Adequate dipole models were found for the N100m response in both hemispheres of 8 of the 12 subjects, and in the right hemisphere only of one and in the left hemisphere only of two subjects. Figure 2 compares the source strengths of N100m to self-triggered (MA) versus externally triggered (A) sounds in these 11 individuals (10 for left hemisphere and 9 for right hemisphere). The responses were weaker in MA than in A condition in 9 out of the 10 subjects in the left hemisphere (P = 0.011) and in all 9 subjects in the right hemisphere (P < 0.002). The N100m suppression was on average 39.7 ± 7.2% in the left hemisphere (27.0 ± 3.8 nAm versus 43.9 ± 3.0 nAm; P < 0.001) and 27.0 ± 4.4% in the right hemisphere (45.3 ± 4.4 nAm versus 62.3 ± 5.6 nAm; P < 0.001). At this stage, when the potential motor contamination has not yet been taken into account, the suppression (MA < A) was stronger in the left than the right hemisphere (P < 0.01).
The N100m peak latencies did not differ between A and MA conditions in either hemisphere (91 ± 2 ms for A and 92 ± 2 ms for MA in the left hemisphere; 89 ± 1 ms for A and 89 ± 2 ms for MA in the right hemisphere).
Ruling out motor contamination
To ensure that the response decrease during MA cannot be accounted for by signals that are related to motor activity as such, the sources in the auditory cortex were used to explain the signal patterns during the M condition, as was explained above for Figure 1.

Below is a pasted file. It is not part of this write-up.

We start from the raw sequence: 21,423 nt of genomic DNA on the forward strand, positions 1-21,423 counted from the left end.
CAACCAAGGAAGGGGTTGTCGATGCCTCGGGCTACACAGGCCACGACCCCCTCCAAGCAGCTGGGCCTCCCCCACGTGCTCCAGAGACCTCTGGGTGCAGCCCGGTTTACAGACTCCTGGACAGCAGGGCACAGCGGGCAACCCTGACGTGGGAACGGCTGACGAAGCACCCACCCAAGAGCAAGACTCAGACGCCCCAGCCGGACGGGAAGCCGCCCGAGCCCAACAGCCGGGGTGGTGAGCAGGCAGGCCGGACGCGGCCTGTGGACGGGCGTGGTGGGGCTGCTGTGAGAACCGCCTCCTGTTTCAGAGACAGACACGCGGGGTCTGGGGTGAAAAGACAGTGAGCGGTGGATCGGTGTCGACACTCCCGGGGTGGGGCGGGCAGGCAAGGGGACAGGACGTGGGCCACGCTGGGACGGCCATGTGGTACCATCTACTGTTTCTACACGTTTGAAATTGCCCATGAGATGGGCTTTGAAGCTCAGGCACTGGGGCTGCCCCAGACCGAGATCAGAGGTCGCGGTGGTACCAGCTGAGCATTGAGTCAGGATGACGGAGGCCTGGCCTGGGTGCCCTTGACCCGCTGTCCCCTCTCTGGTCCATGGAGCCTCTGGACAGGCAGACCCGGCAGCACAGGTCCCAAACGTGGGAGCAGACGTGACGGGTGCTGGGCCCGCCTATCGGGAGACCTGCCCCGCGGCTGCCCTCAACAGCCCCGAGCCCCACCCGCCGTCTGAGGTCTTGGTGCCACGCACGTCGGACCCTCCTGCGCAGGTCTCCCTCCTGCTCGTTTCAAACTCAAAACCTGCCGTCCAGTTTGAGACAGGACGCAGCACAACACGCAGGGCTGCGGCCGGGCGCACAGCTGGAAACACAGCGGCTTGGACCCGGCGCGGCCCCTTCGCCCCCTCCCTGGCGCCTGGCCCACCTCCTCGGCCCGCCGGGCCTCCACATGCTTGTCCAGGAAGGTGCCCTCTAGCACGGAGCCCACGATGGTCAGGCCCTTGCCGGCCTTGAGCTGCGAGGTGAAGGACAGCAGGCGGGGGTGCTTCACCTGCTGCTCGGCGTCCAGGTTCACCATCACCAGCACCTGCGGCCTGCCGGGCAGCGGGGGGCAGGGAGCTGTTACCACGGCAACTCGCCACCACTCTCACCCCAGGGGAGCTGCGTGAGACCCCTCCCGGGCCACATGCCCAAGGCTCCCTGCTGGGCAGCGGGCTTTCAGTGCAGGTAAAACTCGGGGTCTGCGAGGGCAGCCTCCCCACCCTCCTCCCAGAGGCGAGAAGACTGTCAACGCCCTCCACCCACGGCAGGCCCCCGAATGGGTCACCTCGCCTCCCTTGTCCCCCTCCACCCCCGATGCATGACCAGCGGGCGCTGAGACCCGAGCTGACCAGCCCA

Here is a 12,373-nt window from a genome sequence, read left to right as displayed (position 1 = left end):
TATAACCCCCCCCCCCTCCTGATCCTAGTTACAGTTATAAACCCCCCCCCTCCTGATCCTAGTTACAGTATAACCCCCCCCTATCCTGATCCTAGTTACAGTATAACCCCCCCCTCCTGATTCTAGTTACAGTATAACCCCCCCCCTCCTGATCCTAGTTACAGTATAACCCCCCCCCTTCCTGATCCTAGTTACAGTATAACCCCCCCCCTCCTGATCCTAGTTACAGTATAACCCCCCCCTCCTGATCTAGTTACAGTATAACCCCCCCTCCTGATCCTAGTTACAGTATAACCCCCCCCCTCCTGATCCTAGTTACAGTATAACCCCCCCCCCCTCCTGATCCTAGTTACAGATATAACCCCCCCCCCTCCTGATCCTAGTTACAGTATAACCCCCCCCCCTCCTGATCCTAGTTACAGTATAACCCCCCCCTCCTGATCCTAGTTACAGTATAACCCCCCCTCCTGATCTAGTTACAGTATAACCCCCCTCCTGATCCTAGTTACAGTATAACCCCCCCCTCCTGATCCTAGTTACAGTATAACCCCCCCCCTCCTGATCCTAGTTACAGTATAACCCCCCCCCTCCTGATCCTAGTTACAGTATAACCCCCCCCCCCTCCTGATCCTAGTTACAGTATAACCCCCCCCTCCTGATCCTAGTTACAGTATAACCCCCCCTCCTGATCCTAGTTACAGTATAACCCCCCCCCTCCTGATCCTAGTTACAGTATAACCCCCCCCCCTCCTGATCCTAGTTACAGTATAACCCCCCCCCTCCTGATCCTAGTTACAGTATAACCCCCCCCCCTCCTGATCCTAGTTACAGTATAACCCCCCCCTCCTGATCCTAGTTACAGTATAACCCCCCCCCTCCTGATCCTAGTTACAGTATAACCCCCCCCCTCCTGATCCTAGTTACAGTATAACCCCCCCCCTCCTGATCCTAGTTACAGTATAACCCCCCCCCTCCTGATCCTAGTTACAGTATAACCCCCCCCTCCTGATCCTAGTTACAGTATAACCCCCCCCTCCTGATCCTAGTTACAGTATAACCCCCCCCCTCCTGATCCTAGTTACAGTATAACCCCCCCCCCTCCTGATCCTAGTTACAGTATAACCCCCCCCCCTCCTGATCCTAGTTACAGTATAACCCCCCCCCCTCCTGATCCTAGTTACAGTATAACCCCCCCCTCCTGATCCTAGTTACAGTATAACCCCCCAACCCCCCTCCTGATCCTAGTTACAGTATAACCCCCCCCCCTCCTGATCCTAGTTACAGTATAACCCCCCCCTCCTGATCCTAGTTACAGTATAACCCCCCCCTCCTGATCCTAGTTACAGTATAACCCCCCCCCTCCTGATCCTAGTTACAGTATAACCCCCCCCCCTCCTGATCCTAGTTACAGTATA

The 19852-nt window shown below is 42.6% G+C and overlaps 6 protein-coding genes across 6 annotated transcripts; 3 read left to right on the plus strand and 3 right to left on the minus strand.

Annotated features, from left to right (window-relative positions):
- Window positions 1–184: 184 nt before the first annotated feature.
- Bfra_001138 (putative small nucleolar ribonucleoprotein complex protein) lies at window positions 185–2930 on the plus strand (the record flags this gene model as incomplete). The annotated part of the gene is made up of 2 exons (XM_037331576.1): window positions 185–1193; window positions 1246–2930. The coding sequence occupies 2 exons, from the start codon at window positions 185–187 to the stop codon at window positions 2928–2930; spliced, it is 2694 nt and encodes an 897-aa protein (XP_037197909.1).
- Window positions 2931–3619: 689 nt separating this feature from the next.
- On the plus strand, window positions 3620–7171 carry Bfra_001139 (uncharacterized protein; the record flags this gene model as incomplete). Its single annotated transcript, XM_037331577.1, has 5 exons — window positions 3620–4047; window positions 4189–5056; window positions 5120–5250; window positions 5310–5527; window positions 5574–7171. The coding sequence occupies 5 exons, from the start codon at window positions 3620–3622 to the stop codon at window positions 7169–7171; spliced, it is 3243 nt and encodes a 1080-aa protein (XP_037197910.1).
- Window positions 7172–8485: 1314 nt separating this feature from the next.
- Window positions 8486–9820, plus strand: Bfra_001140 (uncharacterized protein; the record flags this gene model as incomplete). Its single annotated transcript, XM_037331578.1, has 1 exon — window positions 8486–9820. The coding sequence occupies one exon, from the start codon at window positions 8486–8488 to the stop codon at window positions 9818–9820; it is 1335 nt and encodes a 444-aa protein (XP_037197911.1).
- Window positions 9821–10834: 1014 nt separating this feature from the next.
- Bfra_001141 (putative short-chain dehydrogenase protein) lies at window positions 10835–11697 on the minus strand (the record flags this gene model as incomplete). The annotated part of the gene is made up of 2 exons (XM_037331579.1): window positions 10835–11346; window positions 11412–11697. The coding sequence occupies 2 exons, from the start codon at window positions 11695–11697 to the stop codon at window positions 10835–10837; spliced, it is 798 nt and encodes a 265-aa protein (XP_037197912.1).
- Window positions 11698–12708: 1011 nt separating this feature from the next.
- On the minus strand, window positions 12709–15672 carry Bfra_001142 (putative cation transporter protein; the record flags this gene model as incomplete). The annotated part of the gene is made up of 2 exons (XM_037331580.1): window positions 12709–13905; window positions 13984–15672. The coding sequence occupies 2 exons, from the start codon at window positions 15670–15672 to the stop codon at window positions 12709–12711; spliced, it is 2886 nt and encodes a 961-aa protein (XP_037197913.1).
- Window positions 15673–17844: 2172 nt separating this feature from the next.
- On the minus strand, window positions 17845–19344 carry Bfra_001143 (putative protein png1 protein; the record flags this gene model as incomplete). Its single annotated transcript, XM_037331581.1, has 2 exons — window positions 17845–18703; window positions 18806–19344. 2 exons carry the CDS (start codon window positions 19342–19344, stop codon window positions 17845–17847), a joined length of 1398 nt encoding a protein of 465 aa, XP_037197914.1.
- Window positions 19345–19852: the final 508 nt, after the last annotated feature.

In Figure 3, the third row from the top shows that the source strengths during the M condition differed statistically significantly from zero in both hemispheres, with current polarities opposite to those of N100m (−6.4 ± 0.7 nAm, P < 0.001 in the left hemisphere, and −5.3 ± 1.1 nAm, P < 0.005 in the right). These signals were slightly stronger in the left than the right hemisphere (P = 0.05), probably because all subjects used the right hand for the key presses. It is also evident from Figure 3 (bottom white bars) that this possible contamination from movement-related magnetic fields does not explain the observed suppression of auditory responses during the MA condition: responses are statistically significantly larger during A than MA even when the opposite signals during M are taken into account.
In other words, the conservative estimate for the response suppression during the MA condition is (A – MA) + M, and this value is >0 with a probability of P = 0.002 in the left hemisphere (suppression 23.8 ± 7.2%) and with a probability of P < 0.005 in the right (suppression 17.9 ± 4.1%), with no statistically significant difference between the hemispheres.
In the present study, responses of the human auditory cortex were smaller to self-triggered than to externally triggered sounds, and the effect was clear at the peak of the response, ∼90 ms after the sound onset. This finding extends previous MEG results that found smaller auditory-cortex responses to self-produced utterances than to the same utterances replayed to the subject (Curio et al., 2000; Houde et al., 2002). Similarly, activity in the temporal lobes, measured by positron emission tomography, was weaker during self-produced than externally elicited sounds (Blakemore et al., 1998).